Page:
This reminds me of Gold Glove voting in baseball, where managers and coaches vote. To be blunt, the voters there have no idea what they're doing most of the time. Errors and fielding % are often used as factors, when both are severely flawed. Derek Jeter has 5 awards, though he's one of the worst defensive shortstops of all time. (But he's a gamer!!!!!111!!!1!!111!!!) Reputations factor in greatly; Rafael Palmeiro won an award in a year where he played 28 games in the field, likely because he had won the previous two. Until last year "outfield" voting was not by position, so three center fielders always won.

Similar problems exist in basketball. Kobe made 9 first teams, including last year's, even though he had knee problems so severe last year he had to go to Germany for treatment over the lockout break. Andre Iguodala actually outpointed Kobe this year, but didn't make it because Kobe had more first place votes, and he and Dwyane Wade were both better than Kobe last year. But Kobe made it on reputation. Positions don't matter either; in 2006 the second team had only one guard (Chauncey Billups) and three center/forwards (Tim Duncan, Marcus Camby, Kevin Garnett).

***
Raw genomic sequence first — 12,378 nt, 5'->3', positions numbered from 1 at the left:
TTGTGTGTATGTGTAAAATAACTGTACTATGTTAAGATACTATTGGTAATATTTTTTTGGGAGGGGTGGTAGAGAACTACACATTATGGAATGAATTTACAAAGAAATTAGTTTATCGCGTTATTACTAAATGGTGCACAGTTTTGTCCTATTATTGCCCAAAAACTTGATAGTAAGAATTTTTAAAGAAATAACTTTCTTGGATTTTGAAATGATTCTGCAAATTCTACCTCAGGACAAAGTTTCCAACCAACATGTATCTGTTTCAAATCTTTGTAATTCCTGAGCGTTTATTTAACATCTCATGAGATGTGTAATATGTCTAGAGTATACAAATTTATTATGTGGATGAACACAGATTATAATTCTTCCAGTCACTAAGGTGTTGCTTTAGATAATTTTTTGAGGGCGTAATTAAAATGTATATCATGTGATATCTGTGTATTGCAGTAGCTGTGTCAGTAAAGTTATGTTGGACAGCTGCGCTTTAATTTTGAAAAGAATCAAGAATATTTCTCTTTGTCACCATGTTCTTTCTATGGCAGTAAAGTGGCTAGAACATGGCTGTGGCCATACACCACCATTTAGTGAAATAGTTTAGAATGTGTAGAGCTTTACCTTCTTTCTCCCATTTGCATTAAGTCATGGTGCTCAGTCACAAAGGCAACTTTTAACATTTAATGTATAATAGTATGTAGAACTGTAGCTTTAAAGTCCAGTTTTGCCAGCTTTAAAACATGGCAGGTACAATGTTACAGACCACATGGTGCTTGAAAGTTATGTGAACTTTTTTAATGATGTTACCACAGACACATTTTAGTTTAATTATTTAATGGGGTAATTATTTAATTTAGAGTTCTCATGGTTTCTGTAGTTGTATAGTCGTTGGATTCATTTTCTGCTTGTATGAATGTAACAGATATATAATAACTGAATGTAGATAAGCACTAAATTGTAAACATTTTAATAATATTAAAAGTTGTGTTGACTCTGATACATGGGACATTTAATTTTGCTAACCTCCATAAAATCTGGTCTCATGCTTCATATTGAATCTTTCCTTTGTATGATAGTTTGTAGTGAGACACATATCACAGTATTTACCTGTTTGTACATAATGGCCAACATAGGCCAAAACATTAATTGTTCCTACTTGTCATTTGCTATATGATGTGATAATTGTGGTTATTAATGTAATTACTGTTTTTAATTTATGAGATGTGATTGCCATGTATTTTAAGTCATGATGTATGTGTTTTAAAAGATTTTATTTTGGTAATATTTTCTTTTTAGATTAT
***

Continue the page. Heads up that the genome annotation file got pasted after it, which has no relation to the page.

I'm not surprised that Dwight Howard made it over Tyson Chandler - first team all NBA. The last two years where the Defensive Player of the Year did not make first-team All-Defense had similar cases. In 1986 Alvin Robertson won, but Sidney Moncrief made the team over him; Moncrief had made first-team three years in a row at the time. In 1996 Dikembe Mutombo was beaten out by David Robinson, Robinson's 6th straight appearance. Howard had made All-Defense 4 years in a row; Chandler had 1.

Most likely the coaches just checked off Howard's name without thinking twice. And that just shows how much thought they put into the voting: a lot less than the fans do.